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Science Cafe: ‘To Sleep, Perchance to Remember’

The Gillespie Museum’s March “Science Café” will feature Stetson University neuroscientist, Camille Tessitore King.

“To Sleep, Perchance to Remember” will address the complex biological intersection of sleep and memory. The presentation will focus on the neuroscientific research that highlights the negative impact a lack of sleep has on learning and memory.

Camille Tessitore King

“The inability to remember affects all of us,” explained King. “Understanding more fully sleep’s role in memory processing might lead to new approaches to help students learn more effectively and older people hold onto their memories as they age.”

She will speak Thursday, March 23, at 7 p.m. in the museum at 234 E. Michigan Ave. in DeLand.

Tessitore King, Chair and Professor of Psychology, received her undergraduate (B.A) and graduate (M.A. & Ph.D.) degrees in biological psychology from the University of Virginia and completed post-doctoral positions at the University of Michigan and the University of Florida.

King has published numerous articles on the effects of taste nerve degeneration and regeneration on neuronal activity and taste-related behaviors in rats as well as on the role of the taste cortex in taste behaviors. She has been a co-investigator on several grants from the National Institutes of Health and the National Science Foundation, including one with her husband, Michael King, Professor of Biology at Stetson.

King has received the Hand Award for Excellence in Research; was honored for her outstanding work with undergraduates by a Faculty Advisor Research Grant from Psi Chi (the international honor society in psychology); and has also received Stetson’s prestigious McEniry Award for Teaching.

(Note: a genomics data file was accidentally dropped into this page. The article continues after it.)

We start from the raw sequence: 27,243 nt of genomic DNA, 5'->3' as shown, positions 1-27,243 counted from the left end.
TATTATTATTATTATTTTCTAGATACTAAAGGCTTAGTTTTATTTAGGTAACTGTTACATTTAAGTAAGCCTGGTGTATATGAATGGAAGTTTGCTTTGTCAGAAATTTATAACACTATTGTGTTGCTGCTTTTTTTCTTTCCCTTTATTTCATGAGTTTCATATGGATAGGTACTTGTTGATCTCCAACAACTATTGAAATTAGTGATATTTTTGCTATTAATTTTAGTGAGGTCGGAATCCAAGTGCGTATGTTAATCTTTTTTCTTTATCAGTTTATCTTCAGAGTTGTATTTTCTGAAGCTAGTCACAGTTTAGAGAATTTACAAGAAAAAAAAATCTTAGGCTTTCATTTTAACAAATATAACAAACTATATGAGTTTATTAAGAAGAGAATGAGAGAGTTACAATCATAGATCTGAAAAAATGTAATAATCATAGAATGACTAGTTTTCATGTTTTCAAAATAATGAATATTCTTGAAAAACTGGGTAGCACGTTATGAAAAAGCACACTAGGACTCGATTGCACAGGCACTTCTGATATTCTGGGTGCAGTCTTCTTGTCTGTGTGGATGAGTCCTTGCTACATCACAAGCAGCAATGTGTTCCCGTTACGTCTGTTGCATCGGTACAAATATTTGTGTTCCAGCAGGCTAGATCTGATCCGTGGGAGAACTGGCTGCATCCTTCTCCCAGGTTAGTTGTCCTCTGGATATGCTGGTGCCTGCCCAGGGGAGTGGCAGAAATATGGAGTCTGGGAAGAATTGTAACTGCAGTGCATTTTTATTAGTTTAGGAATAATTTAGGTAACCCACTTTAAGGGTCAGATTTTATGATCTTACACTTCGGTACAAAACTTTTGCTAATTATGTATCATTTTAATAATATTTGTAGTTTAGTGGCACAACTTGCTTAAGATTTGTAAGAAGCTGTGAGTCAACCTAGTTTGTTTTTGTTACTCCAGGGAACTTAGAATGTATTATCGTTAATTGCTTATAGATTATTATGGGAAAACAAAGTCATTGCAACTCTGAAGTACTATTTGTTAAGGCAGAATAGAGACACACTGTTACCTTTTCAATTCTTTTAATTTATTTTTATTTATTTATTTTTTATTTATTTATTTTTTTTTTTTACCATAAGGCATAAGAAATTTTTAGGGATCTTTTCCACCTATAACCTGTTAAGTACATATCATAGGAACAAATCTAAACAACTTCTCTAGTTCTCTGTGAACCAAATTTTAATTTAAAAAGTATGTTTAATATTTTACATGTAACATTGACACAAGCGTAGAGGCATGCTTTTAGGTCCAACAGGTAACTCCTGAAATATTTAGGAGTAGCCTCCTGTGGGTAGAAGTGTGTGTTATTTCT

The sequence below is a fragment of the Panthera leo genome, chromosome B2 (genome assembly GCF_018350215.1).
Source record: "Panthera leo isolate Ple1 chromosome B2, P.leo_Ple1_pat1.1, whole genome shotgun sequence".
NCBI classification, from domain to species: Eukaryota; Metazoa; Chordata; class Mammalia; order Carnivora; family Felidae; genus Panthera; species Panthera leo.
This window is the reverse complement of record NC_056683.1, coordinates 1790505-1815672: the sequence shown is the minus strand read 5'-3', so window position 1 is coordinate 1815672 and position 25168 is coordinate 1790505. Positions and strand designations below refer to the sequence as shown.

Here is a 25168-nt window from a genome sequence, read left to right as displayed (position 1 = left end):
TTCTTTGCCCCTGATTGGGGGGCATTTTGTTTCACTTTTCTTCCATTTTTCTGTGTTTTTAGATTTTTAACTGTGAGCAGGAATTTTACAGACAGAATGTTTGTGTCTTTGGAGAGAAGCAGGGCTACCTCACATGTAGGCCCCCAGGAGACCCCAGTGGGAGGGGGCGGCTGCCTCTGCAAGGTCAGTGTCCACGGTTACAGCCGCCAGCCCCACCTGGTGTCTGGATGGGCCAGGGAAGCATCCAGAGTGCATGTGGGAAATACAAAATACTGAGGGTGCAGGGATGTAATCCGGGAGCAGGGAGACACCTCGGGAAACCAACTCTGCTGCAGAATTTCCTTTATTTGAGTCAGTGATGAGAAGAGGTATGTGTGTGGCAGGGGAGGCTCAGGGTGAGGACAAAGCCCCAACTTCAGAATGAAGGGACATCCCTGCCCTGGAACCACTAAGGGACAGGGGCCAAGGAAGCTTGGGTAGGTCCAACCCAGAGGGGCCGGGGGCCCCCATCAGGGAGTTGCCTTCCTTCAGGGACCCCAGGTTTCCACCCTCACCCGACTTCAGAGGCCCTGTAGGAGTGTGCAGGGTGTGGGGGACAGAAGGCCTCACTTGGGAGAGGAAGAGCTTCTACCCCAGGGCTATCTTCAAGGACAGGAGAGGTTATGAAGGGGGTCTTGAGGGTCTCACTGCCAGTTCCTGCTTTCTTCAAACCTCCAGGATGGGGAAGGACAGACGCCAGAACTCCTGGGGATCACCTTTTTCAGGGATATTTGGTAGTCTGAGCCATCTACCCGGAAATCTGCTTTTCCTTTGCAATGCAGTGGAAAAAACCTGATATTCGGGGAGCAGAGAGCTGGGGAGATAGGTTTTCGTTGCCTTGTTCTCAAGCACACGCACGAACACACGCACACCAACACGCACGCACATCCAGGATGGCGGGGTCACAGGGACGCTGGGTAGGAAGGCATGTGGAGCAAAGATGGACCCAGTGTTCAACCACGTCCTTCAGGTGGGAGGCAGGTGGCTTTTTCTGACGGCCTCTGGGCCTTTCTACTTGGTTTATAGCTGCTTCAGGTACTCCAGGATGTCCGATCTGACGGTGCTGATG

Her passion is teaching about the brain. In addition to her regular courses, she previously served as coordinator of the Betty Batson Bell Brain & Learning Lecture series and has plans to restart the series in 2017-18.  She is also passionate about cooking, and admits that she secretly hope to open a small restaurant one day.

“For years Professor King has guided the Gillespie Museum in its annual observance of Brain Awareness Week,” explains director Karen Cole, Ph.D.  “We’re eager for her lively and well-researched conversation about a critical issue for all of us.  And we have it on her authority that the dark chocolate so central our Science Café fare is an important brain food.”

This event is free to the public and offers cultural credit to Stetson University students. For more information on the Science Café series, contact Director Karen Cole at kcole@stetson.edu or visit the museum website at www.stetson.edu/gillespie.

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